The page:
Fortunately, the human rights situation in Burundi has improved slightly (as illustrated by the recent release of human rights defender Germain Rukuki), due to a series of factors as well as pressure from international human rights bodies. However, a lot of work remains to be done: human rights activists continue to be judicially harassed, and the International Commission of Inquiry still does not have access to Burundi.
The tool used in this context (NEMO, formerly “ELMO”) combined the functionalities of cutting-edge crowdsourcing platforms such as Ushahidi or the new Uwazi, with functionalities adapted to meet the requirements of security and documentation of reports on human rights in a highly repressive environment. Several adaptations and considerations made NEMO a good choice, three of which we highlight:
First, flexible technological input. NEMO enabled data collection via mobile devices, desktops and even SMS. NEMO also did not need a constant connection to collect and transmit information. This meant that in areas with low bandwidth or no data connection, monitors could still collect material for reports on their devices to be transmitted later.
Second, real-time multilingual reports and analysis: NEMO’s models allowed users to submit data in their native Kirundi or French, which was then analyzed in the original language as well as by English speakers. Since the system could process submissions in multiple languages, team members had access to real-time analysis in their language of choice regarding categorical questions about the region or types of incidents.
And third, security and encryption: human rights monitors put their lives at risk to defend the rights and freedoms of others. Designing a platform that gave them the best protection while using cost-effective open source technology was a necessity. We worked with the Georgia Institute of Technology Research Institute who tested and reviewed the penetration code to ensure that NEMO had strong anti-piracy measures. Because open source technologies are often built with components of varying quality, we wanted to assure our users that they were using communication technologies built to the highest possible security standards.
Some of the challenges we encountered included maintaining the anonymity and privacy of users in the field; learn to use the tool; acquire the skills necessary to document human rights violations; and ensure the safety of online and offline monitors. Not all of the monitors were able to stay with the project due to inevitable challenges.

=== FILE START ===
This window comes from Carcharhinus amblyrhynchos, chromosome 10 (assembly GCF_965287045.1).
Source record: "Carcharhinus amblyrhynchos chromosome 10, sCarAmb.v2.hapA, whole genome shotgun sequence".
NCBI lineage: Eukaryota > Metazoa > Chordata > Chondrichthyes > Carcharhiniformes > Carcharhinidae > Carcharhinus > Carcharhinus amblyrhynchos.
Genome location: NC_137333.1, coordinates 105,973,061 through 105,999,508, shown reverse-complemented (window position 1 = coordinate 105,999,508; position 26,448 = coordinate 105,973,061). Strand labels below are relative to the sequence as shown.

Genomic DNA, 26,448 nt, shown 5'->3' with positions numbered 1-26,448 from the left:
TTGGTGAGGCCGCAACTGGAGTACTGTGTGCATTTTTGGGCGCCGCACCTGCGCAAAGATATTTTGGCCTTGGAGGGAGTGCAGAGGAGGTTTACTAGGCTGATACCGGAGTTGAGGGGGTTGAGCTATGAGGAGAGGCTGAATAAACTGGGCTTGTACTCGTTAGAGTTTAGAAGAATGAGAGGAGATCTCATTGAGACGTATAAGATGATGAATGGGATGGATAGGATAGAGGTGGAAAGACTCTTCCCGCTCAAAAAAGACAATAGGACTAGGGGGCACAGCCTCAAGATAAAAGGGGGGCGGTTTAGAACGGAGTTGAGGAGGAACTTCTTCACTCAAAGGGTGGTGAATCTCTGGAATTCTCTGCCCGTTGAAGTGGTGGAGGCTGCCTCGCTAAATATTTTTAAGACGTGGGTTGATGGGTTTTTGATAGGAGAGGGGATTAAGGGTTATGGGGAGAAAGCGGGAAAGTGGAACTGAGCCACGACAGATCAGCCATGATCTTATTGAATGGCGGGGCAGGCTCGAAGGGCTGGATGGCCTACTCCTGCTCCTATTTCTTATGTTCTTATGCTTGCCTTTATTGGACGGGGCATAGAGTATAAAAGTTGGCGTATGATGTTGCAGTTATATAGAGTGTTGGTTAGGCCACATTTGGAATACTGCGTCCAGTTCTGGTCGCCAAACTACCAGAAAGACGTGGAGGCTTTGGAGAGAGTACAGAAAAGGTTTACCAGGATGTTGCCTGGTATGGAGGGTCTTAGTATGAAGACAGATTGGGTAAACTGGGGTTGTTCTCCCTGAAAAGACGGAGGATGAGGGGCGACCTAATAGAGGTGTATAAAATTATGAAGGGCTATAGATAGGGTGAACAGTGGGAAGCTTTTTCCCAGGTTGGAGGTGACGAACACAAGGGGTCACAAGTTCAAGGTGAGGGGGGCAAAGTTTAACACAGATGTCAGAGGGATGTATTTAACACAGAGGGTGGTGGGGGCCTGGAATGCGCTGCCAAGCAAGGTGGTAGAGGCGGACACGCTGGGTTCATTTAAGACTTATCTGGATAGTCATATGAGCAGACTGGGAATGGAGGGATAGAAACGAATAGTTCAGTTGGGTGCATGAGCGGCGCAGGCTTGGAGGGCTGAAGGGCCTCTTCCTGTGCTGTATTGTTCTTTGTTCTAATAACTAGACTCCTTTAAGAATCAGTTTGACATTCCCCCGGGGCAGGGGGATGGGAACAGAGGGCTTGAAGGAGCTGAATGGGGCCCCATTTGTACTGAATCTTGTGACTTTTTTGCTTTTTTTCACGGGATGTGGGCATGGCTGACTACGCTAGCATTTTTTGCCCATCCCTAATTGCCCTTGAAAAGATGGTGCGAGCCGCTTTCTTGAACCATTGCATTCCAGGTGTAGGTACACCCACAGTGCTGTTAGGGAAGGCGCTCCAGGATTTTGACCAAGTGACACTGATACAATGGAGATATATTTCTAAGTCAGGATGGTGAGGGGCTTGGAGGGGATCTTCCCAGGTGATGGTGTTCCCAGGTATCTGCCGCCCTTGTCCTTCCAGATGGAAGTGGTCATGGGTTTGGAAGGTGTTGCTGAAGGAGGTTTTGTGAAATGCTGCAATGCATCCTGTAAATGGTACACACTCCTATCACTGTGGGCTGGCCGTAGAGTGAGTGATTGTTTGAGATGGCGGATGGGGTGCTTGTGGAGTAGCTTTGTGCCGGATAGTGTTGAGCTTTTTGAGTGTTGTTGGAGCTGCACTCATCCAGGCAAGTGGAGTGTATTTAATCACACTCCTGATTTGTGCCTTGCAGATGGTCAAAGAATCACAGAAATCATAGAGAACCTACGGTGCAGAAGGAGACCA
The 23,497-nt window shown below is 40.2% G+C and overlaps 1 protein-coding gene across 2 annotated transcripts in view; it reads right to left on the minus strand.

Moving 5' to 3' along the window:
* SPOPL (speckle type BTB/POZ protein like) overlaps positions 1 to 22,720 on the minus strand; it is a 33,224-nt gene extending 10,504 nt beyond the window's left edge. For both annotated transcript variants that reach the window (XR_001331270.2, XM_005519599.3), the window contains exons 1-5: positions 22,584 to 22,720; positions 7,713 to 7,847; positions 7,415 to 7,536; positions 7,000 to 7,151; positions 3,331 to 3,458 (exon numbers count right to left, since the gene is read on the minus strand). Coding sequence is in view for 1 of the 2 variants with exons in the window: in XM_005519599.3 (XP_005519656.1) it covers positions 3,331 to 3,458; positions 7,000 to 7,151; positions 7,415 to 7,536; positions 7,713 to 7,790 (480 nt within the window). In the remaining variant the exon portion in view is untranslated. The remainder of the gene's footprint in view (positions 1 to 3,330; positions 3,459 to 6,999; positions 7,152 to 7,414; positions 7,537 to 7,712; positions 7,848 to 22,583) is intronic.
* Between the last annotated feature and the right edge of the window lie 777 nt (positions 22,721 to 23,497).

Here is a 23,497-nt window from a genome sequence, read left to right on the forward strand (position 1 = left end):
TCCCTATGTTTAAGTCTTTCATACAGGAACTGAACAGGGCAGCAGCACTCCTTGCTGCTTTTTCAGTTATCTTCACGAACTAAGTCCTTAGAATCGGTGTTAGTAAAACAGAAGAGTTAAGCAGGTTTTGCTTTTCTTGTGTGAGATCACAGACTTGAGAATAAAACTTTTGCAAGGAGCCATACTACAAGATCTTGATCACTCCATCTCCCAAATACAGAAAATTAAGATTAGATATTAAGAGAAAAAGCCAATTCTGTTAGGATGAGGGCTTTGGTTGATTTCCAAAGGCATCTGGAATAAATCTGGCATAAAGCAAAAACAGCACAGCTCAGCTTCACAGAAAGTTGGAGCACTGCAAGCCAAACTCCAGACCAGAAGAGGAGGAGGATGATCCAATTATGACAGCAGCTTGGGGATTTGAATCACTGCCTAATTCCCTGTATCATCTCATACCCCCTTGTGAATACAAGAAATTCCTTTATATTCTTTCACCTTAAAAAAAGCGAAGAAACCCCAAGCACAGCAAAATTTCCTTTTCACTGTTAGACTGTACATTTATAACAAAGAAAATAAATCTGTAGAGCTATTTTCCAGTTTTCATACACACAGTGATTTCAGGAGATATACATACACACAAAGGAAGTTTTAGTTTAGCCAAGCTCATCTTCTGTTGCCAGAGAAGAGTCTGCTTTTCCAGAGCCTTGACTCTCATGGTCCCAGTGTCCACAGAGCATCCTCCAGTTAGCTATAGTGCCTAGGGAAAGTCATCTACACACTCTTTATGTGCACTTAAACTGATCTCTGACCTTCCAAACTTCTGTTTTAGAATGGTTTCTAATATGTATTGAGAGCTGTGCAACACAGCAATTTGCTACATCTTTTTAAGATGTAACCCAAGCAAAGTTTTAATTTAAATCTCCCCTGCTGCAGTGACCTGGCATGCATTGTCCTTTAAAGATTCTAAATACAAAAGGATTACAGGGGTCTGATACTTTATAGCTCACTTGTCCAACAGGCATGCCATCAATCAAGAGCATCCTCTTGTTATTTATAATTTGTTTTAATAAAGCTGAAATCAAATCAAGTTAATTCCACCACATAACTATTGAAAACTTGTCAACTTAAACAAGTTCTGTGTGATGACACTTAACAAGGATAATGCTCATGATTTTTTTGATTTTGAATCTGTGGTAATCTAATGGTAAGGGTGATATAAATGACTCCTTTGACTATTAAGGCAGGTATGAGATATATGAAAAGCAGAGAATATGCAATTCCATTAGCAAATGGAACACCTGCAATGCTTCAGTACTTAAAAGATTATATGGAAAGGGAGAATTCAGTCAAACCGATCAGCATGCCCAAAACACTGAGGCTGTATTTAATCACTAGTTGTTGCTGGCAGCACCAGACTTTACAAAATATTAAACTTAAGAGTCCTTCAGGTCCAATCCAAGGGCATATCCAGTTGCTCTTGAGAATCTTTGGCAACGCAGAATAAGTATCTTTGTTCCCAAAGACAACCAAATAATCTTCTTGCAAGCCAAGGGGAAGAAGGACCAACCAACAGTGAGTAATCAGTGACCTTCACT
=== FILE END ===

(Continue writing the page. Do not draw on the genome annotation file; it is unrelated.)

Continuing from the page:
Through our experience, we have learned to design a mission to take into account multiple data entries, since people collect this data in many ways (including on paper); design it for multiple languages ââ(or even a more familiar language that may be easy for the general public to use) and design it from the start with high security standards and training, which takes time. The more complicated a technological system, the greater the risk of security failure. Contexts may require certain parameters: transmission of encoded information via SMS, as implemented in a version of NEMO after Burundi, was more optimal for network capacity in the Democratic Republic of Congo, but it also meant that fewer narrative reports were possible; it also required additional security training in the event of interception of coded text messages, but the risks were lower. Designing and implementing technologies from a human rights perspective is an ever-evolving field, so we look forward to seeing how other human rights defenders and supporters continue to advance their reporting capabilities. in the years to come.
The authors would like to thank Gabrielle Bardall, The Carter Center, and Friedhelm Weinburg for their comments on this article.